We could have written a hundred lyrics to that song, because it was so inspiring. When you close your eyes and you come up with a line, and you see those kids dancing and think what a great place the world would be (for everyone to be dancing in the street). That’s the bottom line.
DK: You wrote several hit songs with Marvin Gaye. What was it like, to be writing with Marvin?
Stevenson: It was great, man. Marvin was originally a gospel singer, but when he got with Harvey Fuqua (of the Moonglows) and started singing with a group, he was like another kind of singer. So when Berry Gordy brought him to me at the office, he was singing Nat King Cole kind of stuff. And Berry said to me, “Hey man, I want a hit on him.” I said to Berry, “Marvin’s a jazz singer…what are we gonna do with him? Berry said, “I didn’t say a jazz hit, I want a hit—I don’t care how you get it.”
So then Marvin and I got together, and we started writing. And we’d go to my house until one o’clock in the morning and we’d still be writing. Then we’d come back to the studio and we’d start recording—we had tape recorders in about five rooms for the producers. So we would be taping and recording and putting lyrics down. I would sing a line and Marvin would sing a line, and we had a good feeling with these songs from line by line. And every time Marvin wanted to go jazz and sing it one way, I would sing it another way (more R&B). And then he’d come back more my way, although he still wanted to sing jazz.
Then one day, I went in and clipped out all of my verse lines [that I was singing], and I put all of Marvin’s verses together. I played him what I put together, which would turn out to be “Stubborn Kind of Fellow.” As I played it, Marvin could hear the whole thing coming together because I pulled my verses out and patched his together. I said, “Man, why don’t we do this song on you? I’ll give Berry this (R&B) record on you, and he’ll get off my back, and then we’ll start doing your jazz album.” Marvin said, “You’ll do the jazz album with me?” And I said, “Yeah.”
Here’s the preview of the documentary Mickey Stevenson – Motown’s
First A&R Man.
Of course, after “Stubborn Kind Of Fella” was a success, Motown’s sales department said, “We need another follow-up.” So we got into the next one which was “Hitch Hike,” and “Pride and Joy” was the third one. And that’s how we got into the Marvin Gaye style of producing and writing, and we went from there.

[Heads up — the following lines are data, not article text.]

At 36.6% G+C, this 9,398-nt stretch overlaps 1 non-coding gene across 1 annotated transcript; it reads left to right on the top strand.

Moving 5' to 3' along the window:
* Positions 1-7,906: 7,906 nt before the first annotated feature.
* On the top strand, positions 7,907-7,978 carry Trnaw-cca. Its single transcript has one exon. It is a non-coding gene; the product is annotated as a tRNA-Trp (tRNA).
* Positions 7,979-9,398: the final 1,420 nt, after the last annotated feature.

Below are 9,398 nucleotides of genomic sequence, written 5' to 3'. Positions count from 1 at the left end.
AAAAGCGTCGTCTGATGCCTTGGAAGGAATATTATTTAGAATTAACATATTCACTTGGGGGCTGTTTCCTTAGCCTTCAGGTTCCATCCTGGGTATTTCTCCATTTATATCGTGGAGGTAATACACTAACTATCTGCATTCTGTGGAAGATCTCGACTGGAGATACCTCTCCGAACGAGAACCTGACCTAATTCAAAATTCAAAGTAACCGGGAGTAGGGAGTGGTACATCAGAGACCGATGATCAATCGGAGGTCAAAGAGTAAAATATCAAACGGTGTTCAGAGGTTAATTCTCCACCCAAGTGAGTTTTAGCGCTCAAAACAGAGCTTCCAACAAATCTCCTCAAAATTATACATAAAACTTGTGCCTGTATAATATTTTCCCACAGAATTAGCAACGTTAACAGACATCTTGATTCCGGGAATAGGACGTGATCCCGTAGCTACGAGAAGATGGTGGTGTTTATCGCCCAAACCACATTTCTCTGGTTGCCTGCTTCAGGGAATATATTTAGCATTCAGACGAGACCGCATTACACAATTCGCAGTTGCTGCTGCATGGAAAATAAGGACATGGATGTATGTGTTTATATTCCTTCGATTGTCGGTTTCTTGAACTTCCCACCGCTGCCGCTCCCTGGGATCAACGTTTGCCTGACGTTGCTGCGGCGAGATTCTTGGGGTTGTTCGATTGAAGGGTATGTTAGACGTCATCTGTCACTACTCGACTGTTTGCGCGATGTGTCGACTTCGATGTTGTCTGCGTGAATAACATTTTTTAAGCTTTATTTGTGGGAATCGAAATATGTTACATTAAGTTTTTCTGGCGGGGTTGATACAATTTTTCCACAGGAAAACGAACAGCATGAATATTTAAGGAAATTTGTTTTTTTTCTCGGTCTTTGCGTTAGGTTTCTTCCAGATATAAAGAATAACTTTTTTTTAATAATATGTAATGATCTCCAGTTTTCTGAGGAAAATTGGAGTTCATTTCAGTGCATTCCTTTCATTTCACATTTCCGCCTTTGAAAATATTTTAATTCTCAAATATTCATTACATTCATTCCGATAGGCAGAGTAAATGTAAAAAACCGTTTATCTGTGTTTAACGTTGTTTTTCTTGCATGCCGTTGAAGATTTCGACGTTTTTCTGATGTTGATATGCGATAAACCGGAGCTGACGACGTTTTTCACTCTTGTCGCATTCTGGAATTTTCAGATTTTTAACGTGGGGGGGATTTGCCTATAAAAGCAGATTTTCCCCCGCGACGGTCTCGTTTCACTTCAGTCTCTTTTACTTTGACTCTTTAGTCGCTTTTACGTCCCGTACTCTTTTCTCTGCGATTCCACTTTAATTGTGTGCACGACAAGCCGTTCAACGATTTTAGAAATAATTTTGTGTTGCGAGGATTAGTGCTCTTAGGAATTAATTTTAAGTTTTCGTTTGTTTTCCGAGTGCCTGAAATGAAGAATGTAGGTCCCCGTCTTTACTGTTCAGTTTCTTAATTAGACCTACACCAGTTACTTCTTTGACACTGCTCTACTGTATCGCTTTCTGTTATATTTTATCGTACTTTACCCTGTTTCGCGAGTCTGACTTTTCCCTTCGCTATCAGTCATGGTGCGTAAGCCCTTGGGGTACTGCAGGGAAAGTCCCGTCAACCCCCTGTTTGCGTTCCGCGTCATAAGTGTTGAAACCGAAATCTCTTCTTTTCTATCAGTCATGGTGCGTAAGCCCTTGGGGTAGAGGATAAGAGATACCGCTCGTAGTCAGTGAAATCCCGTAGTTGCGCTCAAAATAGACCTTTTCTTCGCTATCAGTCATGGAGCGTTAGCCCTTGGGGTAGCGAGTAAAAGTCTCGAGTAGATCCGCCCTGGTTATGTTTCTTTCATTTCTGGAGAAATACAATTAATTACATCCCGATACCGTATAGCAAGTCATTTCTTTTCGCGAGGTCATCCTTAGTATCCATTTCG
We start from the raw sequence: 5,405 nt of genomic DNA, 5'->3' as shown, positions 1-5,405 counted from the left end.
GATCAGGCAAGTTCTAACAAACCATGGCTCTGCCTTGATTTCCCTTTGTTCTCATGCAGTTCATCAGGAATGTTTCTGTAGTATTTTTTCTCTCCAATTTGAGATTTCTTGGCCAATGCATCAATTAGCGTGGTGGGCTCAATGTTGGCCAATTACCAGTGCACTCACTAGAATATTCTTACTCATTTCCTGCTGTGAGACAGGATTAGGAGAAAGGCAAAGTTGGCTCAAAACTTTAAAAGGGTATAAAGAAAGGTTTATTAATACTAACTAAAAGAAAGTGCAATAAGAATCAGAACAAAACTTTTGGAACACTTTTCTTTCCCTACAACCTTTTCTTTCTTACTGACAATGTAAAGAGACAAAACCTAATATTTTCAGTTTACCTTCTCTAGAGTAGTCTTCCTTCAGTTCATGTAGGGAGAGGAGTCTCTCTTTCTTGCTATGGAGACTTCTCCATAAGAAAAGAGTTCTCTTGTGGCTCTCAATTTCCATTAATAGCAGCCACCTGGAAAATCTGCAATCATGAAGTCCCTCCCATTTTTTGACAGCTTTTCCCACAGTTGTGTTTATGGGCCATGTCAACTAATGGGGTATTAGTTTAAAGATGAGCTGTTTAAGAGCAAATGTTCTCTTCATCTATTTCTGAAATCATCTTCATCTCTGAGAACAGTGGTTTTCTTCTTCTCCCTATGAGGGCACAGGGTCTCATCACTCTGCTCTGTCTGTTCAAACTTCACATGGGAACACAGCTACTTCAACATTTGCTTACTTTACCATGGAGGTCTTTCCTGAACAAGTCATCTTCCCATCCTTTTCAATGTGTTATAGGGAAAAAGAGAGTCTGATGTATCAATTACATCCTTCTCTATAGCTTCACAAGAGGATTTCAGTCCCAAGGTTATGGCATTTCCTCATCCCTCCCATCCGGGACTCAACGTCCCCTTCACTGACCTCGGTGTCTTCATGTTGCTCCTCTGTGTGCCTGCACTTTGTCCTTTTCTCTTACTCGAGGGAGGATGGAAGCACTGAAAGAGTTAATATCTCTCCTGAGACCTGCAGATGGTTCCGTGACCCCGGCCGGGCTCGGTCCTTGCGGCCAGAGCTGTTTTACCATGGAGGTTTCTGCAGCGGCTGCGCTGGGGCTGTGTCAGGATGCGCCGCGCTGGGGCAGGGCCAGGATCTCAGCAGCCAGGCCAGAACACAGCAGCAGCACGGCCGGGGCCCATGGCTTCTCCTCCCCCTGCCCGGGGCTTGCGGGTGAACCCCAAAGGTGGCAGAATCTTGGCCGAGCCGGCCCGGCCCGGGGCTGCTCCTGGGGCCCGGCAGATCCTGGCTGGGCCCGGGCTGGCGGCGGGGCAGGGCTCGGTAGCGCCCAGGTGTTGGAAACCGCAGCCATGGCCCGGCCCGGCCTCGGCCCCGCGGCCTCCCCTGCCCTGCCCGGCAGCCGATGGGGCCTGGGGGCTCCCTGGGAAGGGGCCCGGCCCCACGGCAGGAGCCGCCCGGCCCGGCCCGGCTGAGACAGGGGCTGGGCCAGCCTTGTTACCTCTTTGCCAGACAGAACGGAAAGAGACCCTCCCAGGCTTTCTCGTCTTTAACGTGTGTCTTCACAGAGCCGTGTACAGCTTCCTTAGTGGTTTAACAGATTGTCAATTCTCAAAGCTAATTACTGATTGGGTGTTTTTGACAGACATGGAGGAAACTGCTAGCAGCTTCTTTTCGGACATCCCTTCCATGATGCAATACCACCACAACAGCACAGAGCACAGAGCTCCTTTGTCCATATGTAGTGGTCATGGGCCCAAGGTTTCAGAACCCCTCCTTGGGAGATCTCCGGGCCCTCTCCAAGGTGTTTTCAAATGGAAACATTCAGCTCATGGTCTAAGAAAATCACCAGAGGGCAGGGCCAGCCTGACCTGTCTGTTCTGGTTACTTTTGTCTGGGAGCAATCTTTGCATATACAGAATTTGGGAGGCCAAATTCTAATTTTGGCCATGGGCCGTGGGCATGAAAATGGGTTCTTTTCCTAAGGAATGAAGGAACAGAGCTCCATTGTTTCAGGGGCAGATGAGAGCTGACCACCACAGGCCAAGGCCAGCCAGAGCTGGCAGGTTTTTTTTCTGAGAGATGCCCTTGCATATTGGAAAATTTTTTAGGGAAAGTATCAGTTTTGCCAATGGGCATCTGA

DK: You had another song, “Devil with a Blue Dress On,’ that became a big rock hit for Mitch Ryder. How did you write this song?
Stevenson: That song was written by me and (Motown artist) Shorty Long. Shorty was a little under five feet tall—he was so short that his feet could not touch the pedals on the piano. Anyway, we did that song because Shorty was short, but he loved real tall girls. All his girlfriends were tall. I said, “Man, how do you do it?” And it fired him up, and we got down to writing “Devil with a Blue Dress On.” The song was really about one of these tall girls that he saw at a party. And I remember the girl—she had a great body, and he came up to her butt! (laughs). That’s how short he was. Shorty would go, “Ooh, look at that girl, here she comes.” And we got into that song and we couldn’t stop. We wrote about a hundred lyrics to that song because we were in a room and we could see that girl in our minds (laughs). Then Mitch Ryder heard it, and he did a great version of the song.
DK: You had another hit, “It Takes Two,” which was a duet with Marvin Gaye & Kim Weston. Can you talk about this song? I read that you married Kim Weston.
Stevenson: I did “It Takes Two” before I left Motown. I didn’t know it was going to be such a big hit. I left Motown because I wanted to start my own company, because I had reached my limit there. In other words, financially and creatively, I couldn’t go any further with that. So I said, “Okay, I’ll have to start my own company,” because I wanted to go past the point of where I was at.
What was funny, when I had done “It Takes Two” with Marvin & Kim, I told her she could stay at Motown because she had a record happening, but I had to do my own thing. And of course she said, “No, I’m with you.” And when I left, the record got bigger and bigger. It was amazing, because you never know with songs.
With songwriting, you really write from the heart, and not just trying to make up stuff. When you write from the heart, it can do anything, because the heart feeling of a record or a song touches everybody.
When you make up stuff…some of those songs take off too…no question about it. But I said to my son, Novel (who’s a Grammy-winning hip-hop/soul artist), when he was first starting to write, “Son, if you stay with the heart when you write, then there’s no telling how long it will last. If you just come off the top and throw something together, it can be a hit, but it won’t last.” And sure enough, the songs that I’ve written from the heart…some of the things that make me cry and hurt…those songs, they stay around forever.